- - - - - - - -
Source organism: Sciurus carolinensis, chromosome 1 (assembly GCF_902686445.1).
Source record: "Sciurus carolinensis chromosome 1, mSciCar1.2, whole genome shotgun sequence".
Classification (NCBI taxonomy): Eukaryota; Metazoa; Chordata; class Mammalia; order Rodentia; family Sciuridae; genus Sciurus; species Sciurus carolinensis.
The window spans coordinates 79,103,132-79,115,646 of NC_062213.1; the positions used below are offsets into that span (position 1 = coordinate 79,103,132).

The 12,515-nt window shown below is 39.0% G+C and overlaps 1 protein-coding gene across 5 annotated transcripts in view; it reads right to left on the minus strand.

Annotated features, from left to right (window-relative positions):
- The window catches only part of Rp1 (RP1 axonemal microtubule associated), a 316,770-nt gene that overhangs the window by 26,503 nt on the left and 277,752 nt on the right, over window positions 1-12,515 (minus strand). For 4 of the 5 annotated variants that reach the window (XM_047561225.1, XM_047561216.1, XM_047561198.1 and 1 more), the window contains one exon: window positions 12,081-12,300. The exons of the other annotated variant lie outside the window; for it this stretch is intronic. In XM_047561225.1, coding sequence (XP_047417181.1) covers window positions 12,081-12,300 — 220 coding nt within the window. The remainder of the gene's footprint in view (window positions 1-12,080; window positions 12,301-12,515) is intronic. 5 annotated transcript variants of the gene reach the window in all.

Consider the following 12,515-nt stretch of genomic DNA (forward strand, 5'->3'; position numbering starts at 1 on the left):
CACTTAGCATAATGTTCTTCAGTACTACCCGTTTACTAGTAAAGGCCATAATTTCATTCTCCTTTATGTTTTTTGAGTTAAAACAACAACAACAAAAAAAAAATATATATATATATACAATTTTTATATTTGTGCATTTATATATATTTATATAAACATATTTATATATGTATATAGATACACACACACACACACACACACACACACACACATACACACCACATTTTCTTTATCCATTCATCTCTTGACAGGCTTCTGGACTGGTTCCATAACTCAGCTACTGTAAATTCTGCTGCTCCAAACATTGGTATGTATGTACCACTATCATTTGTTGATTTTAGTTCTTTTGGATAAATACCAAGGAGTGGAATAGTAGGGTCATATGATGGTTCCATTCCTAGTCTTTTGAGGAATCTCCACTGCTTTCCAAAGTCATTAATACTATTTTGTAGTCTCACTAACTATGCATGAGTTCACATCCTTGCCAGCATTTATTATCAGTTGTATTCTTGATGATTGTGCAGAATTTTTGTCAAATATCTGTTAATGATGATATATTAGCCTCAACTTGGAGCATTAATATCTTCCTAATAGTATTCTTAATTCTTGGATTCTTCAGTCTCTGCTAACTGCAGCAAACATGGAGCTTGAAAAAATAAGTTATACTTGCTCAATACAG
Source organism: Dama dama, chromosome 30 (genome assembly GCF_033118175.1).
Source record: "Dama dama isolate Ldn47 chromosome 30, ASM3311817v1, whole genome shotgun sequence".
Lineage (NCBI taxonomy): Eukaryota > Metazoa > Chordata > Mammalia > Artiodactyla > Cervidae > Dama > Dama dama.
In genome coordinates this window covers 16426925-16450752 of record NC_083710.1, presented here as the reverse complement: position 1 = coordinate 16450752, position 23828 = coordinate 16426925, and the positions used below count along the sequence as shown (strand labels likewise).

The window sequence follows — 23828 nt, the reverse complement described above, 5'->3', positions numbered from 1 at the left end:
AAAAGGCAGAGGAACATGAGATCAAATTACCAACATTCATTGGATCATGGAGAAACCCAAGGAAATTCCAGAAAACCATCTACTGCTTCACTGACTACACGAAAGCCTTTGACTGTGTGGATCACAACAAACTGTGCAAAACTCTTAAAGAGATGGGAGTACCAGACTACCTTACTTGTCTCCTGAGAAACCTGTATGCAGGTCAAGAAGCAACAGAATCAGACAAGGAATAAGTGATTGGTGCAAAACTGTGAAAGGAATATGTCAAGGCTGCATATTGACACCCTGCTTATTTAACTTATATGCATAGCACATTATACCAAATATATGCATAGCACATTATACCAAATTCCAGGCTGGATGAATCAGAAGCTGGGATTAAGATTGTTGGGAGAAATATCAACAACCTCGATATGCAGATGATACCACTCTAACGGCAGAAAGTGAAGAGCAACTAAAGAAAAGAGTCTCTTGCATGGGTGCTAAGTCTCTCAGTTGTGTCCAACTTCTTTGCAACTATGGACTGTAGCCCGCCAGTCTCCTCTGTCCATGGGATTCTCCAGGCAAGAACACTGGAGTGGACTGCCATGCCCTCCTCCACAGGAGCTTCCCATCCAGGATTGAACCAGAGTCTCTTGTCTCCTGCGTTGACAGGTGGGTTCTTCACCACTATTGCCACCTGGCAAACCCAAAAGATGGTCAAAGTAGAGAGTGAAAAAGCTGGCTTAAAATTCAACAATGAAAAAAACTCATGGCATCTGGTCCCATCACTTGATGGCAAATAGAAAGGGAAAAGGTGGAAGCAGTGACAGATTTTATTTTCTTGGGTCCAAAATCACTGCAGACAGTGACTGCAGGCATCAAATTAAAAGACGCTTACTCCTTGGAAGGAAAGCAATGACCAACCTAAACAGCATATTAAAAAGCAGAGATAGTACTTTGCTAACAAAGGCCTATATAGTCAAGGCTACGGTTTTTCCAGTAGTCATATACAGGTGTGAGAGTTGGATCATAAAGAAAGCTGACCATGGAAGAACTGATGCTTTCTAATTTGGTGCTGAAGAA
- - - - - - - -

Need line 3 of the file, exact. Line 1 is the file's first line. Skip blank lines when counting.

Classification (NCBI taxonomy): Eukaryota; Metazoa; Chordata; class Mammalia; order Rodentia; family Sciuridae; genus Sciurus; species Sciurus carolinensis.